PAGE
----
Steve’s talk described Symmetricom’s SA.45s Chip Scale Atomic Clock. Consuming only 120 mW, the SA.45s CSAC brings the accuracy and stability of an atomic clock to portable applications for the first time. The talk will explain, at a high level, the physics behind the CSAC, and answer the most common questions asked about the CSAC. The product began as a DARPA project, so we will also take a brief look at its development history.

Much of Mr. Fossi’s talk focused on applications.

Capsule Biography of Stephen Fossi:
Steve Fossi is the Director of New Business Development for Symmetricom’s Government and Enterprise Business Unit. He has been with Symmetricom for 4 years. He started at Symmetricom as the Sales Manager for the company’s Space, Defense, and Avionics product line, and then moved to business development, where he has focused on introducing the Chip Scale Atomic Clock to the market.

Prior to Symmetricom, Steve was at Hewlett-Packard and its spinoff Agilent Technologies, for 27 years. His entire time at HP/Agilent was spent in RF and microwave measurements. He began his career in applications and marketing, where he helped introduce such iconic products as the HP8340A Synthesized Sweep Oscillator, the HP8510A Microwave Network Analyzer, and the HP8753A RF Network Analyzer. Fossi also served as a project manager, leading a group that developed complete solutions for measuring antenna radiation patterns and radar cross section. He also led a team that developed the HP84000 RFIC tester, designed to test the chip sets that went into cell phones. Driven by the cell phone revolution of the 1990’s, the HP84000 became a major product line for the company, and Fossi became the general manager and vice president for the division in charge of the product line, a role he continued when Agilent Technologies was spun off from HP. Later at Agilent, Fossi served as the general manager of a division that made RF & microwave test systems for the defense industry, and he was also the R&D manager for Agilent’s PNA/ENA network analyzers.

During his HP/Agilent management career, Fossi was part of an HP management team that was the subject of a Harvard Business School case study, which is still taught at HBS today. He also served as a Foreign Service Employee, living in the Netherlands for a few years during one of his HP assignments.

November 2011 Meeting Summary

Both Mr. Stansell’s and Dr. Galyean’s spoke to the Southern California Section about An Update on LightSquared Technical and Politico-Legal Status on Tuesday, November 22th 2011 at NavCom Technology. There were 31 in attendance. A brief bio and abstract of the talk follows.

Abstract of Mr. Stansell’s and Dr. Galyean’s talk: (LightSquared Presentation Slides)
Last March, Tom gave the So. Cal Section of the ION a comprehensive overview with considerable technical detail on the probable effects on GPS of the proposed FCC waiver for LightSquared’s use of L band spectra. Since that time, LightSquared, the GPS industry, DOD, DHS, FAA, and NASA, to name a few of the agencies involved, have conducted tests and separately filed reports with the FCC and/or NTIA, which is the spectrum manager for federal agencies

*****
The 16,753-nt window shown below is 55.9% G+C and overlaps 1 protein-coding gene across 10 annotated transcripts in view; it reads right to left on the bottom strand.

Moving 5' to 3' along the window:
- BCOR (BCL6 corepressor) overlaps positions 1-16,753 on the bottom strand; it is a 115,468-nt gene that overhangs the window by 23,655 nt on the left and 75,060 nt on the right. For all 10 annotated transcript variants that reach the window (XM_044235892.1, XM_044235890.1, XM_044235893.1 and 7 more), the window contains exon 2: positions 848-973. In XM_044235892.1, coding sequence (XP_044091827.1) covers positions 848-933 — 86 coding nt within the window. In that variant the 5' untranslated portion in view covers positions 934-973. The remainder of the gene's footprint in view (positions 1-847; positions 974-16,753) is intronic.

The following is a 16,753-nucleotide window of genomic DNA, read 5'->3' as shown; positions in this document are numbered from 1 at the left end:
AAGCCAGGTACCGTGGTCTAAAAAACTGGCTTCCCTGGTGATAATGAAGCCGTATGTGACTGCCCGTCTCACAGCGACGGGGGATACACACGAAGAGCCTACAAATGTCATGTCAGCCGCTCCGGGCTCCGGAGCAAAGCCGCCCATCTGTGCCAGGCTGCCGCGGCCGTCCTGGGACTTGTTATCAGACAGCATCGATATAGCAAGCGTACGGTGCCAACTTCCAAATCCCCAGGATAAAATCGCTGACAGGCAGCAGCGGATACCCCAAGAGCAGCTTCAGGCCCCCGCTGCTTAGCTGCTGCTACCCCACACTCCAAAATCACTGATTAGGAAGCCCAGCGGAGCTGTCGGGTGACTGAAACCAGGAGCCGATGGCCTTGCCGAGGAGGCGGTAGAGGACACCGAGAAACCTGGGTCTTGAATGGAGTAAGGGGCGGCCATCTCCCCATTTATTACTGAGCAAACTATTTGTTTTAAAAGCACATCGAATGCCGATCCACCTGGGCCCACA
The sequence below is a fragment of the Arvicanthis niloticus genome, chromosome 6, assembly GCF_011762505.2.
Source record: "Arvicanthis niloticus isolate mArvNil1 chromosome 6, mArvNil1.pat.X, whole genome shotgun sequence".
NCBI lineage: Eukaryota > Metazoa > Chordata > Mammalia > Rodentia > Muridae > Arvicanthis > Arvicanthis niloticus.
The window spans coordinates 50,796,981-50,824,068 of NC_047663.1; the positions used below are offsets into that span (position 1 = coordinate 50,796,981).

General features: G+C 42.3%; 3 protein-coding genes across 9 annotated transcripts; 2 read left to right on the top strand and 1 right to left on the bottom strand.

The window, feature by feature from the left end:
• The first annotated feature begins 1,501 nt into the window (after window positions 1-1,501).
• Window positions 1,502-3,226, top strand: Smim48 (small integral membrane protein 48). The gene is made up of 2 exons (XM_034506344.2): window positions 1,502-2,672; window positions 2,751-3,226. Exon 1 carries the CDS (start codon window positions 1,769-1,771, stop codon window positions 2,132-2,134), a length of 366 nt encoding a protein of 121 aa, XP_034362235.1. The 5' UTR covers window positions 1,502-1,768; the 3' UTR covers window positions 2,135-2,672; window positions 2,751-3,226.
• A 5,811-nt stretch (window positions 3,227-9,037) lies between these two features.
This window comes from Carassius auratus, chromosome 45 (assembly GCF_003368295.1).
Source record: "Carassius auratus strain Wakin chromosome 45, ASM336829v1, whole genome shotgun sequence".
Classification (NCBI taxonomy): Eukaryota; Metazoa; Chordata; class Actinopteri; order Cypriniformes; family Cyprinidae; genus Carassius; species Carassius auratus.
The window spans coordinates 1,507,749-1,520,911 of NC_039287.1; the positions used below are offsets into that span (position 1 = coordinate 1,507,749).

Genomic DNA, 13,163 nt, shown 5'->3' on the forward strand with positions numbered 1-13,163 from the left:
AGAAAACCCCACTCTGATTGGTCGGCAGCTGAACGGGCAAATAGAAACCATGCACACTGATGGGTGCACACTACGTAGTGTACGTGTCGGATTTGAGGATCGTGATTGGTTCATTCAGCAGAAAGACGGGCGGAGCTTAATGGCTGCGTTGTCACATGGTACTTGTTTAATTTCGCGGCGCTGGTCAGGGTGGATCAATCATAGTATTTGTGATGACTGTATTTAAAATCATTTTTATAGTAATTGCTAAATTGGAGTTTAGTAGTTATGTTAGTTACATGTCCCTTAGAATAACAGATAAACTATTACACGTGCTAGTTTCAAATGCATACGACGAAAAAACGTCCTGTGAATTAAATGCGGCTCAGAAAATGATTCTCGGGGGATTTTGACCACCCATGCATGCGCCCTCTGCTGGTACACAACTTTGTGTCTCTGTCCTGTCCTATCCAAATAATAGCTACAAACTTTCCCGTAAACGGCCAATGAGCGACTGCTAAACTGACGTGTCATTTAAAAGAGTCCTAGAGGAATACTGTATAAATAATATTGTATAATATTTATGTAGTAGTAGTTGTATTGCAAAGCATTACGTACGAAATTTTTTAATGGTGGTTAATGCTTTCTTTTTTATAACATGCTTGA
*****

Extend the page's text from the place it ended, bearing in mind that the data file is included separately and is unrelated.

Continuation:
Some of those reports have been released while others have not. However, much is known about the general outcomes and testimony to Congress by various interested parties, like General Shelton, Commander of the USAF Space Command, representatives of NTIA, FCC, user and industry groups and LightSquared have made headlines and have been seen on CSPAN.

The intense public relations activities and media attention that have surrounded this issue have often diverted attention from the publicly relevant issues such as the trade-offs between the need for lower cost broadband internet and wireless service and the integrity of GNSS systems.

Tom has been prominent in leading panel discussions on this subject with all four sides represented (GPS users, GPS industry, the regulators and LightSquared) and Paul has led the NavCom and John Deere intensive and extensive modeling, analysis and testing work and is a member of working groups on the subject. Like Tom, Paul also has considerable collateral knowledge of the dynamics of the regulatory processes and advises John Deere accordingly.

The information and insights these two leaders can give us will help us to understand the issues beyond the technical factors but including such as well; these technical issues have become clearer with the testing programs and more complex at the same time. For instance, LightSquared has formally proposed to the FCC that they modify their original frequency plans and power distributions for some period of time to allow the user environments and equipment to evolve into compatibility with the LightSquared signals. Another instance of the increased complexity is that one prominent GNSS supplier claims that LSQ is a boon to GNSS and that they have affordable filters which will immediately mitigate the effects of (at least) the currently proposed spectrum usage by LightSquared.

We expect a much more balanced and meaningful understanding of the then-current state of play for our members after this dual presentation.